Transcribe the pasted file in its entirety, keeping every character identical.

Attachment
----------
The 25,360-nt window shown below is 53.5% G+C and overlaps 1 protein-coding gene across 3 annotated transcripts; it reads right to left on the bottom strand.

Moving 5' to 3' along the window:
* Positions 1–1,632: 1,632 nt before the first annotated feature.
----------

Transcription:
The 25,360-nt window shown below is 53.5% G+C and overlaps 1 protein-coding gene across 3 annotated transcripts; it reads right to left on the bottom strand.

Moving 5' to 3' along the window:
* Positions 1–1,632: 1,632 nt before the first annotated feature.